7 Steps to Turning in Work Clients Love
There isn’t a writer I know who intentionally turns in work they think a client will hate. That isn’t how we writers roll. We strive to submit work they can use … work that will bring them successful results.
Ideally, work that will get them to hire us again.
We go to a lot of work to land a new client …
Maybe you sent prospecting emails, connected and built a relationship with them on LinkedIn, or even cold called them. Maybe you met them in person at a conference or networking event and followed up with them until they said yes.
You had a consultation and submitted a proposal. Maybe several of each. You provided samples of your work and testimonials of other clients who have worked with you. You followed up diligently. You provided value even before getting hired.
All this work to get them to say yes. And when they finally do … that’s when the real work begins.
That’s when you have to walk your talk and deliver on your promises.
That’s when you have to give them work they’ll love.
It’s not always easy. The law of averages says you won’t always hit a home run. And the strikeouts hurt. I know. I’ve made my share.
I haven’t made as many, though, since I started following a 7-step system for turning in work clients will love. Let me share it with you …
1. Confirm all the details of the assignment or project. This includes the scope of work, the deliverables you’re responsible for, and the deadlines by which your client can expect the work to be turned in.
You also should confirm the purpose of the project. Is it meant to build community? Generate leads? Send traffic to a specific destination? Convert prospects into buyers?
Other questions to consider in this first step are: How does this project fit into their bigger picture? What does your client want their reader to do or feel after reading your words?
2. Do your research. Take enough time to fully research the topic. Also, make sure you have a complete understanding of the target audience you’re writing to.
Research your client’s voice, too. Are there words or phrases they like to use when explaining their products and services? Are they light-hearted and fun? Or serious and to the point?
This research on their voice will go a long way in getting them to love the work you do for them.
3. Let your first draft sit for 24 hours. This time between writing and editing is critical. You need the space. Your brain needs to focus on other things for long enough that you look at your work with fresh eyes.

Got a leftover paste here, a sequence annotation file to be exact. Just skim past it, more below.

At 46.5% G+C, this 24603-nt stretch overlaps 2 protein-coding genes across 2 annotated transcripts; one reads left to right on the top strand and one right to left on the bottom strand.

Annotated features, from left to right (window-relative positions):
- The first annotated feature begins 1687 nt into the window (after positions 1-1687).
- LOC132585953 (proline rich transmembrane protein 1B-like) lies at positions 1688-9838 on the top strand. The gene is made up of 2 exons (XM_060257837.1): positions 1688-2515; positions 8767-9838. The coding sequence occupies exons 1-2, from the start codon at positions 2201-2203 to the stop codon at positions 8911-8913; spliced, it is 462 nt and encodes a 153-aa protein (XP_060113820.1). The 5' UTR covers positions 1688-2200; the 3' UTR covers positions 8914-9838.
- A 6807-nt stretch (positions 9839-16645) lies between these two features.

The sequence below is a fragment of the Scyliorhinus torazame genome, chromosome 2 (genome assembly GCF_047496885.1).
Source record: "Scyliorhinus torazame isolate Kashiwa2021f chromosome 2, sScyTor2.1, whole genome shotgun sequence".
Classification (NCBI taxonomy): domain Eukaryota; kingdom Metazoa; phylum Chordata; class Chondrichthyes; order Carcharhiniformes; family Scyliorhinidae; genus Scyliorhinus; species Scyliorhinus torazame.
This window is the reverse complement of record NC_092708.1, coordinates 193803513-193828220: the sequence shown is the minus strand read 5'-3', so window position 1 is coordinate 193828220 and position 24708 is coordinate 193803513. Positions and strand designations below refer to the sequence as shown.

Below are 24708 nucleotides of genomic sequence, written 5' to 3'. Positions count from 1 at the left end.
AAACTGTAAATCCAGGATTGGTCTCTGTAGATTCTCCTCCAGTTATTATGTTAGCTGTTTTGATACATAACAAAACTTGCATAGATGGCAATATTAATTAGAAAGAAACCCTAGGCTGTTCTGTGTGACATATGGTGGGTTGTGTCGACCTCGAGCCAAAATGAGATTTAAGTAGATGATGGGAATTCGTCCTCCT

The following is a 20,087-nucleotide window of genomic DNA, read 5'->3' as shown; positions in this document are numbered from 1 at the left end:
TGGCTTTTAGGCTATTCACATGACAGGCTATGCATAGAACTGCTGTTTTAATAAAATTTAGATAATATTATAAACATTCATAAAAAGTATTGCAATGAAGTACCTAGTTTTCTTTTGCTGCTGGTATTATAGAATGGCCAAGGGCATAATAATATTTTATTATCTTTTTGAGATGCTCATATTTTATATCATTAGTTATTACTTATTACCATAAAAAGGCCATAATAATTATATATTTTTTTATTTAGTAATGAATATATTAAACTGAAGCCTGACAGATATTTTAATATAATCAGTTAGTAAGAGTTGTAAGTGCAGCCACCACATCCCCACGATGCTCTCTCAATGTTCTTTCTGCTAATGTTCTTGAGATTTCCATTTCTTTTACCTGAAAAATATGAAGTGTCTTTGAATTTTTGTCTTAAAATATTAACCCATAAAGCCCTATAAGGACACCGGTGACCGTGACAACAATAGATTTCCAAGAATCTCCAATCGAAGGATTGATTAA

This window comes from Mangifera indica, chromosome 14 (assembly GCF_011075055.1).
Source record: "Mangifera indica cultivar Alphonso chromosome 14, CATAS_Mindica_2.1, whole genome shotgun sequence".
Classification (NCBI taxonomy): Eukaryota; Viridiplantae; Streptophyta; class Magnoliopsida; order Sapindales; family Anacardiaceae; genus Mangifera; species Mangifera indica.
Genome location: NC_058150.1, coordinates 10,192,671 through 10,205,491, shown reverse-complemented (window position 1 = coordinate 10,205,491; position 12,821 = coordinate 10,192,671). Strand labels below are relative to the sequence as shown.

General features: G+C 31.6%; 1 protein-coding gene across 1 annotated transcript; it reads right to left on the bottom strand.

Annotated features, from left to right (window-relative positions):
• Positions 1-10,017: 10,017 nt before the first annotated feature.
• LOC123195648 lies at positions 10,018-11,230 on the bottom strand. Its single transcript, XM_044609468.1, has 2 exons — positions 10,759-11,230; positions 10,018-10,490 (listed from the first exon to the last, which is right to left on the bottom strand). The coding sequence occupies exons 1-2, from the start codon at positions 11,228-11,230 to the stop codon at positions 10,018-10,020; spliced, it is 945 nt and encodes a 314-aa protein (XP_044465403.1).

If you’ve procrastinated too long to give it a full 24 hours (I’ve been guilty of this at times), give it at least a few hours while you’re doing something completely different. I like to walk the dogs or do a little work in the garden. I’ll even scrub toilets or vacuum, if I have to. Do something that lets you come back to your client’s project with a clear head and fresh perspective.
4. Review the details of the project and make sure you’ve met your client’s specifications. If they wanted an article that’s 1,000+ words, don’t turn in a 500-word blog post. If they wanted a brief, follow-up email autoresponder, don’t turn in a 1,000-word e-letter.
If they wanted specific details included, be sure you included them. It’s easy to get wrapped up and let the flow of writing carry you in a slightly different direction. Checking now gives you an opportunity to course correct before you turn the work in to your client.
5. Print it and read it out loud. I know you’ve heard this advice before. And it’s tempting to skip it. Don’t.
Reading it out loud makes your brain slow down and not fill in the gaps with words you think are there but are really missing. It helps you catch punctuation mistakes. And you’re also more apt to find word choice errors … like using “their” instead of “there.”
It’s much better for you to catch and fix these errors instead of your client.
6. Submit your work on time. This is simple professional ethics. Do what you say you’re going to do, when you say you’re going to do it. A few days early makes a good impression, too.
When a client and I are agreeing on a deadline, I typically add a few days beyond when I think I can comfortably deliver a project. Sometimes, I’ve ended up needing those extra days, because something came up. Other times, I get to be the hero who turns the work in early.
Either way, my client is happy, because I didn’t hold anything else up. Remember that you’re only a piece of their bigger picture.
7. Be open to feedback and requests for revisions without taking it personally. Most writers feel a personal connection to the words they’ve written. This is normal. It’s okay.
And, you have to get over it.
It doesn’t matter if you think you’ve written your best stuff ever. If the client doesn’t think so, it isn’t so. Look at the revision process as an opportunity, as a challenge to make your writing even better.
Above all else, be easy to work with. Be responsive. Reply promptly to emails. Return calls and texts. Be the idea person … their get-‘er-done resource. Suggest a next step/next project, if appropriate.
A happy client will become a repeat client. And, repeat clients are easy money in the bank.
My husband subscribes to the “happy wife, happy life” philosophy. His life is happy when I’m happy … so it’s in his own best interests to keep me happy.
I couldn’t come up with a snappy phrase that rhymes with “happy client” (if you think of one, share it in the comments!), but the same can be applied to your relationship with your clients.
Keeping them happy — turning in work they love — will lead to a happy writer’s life for you. It will keep them coming back. It will keep them paying you to do this work that you love.
And, we all want that.
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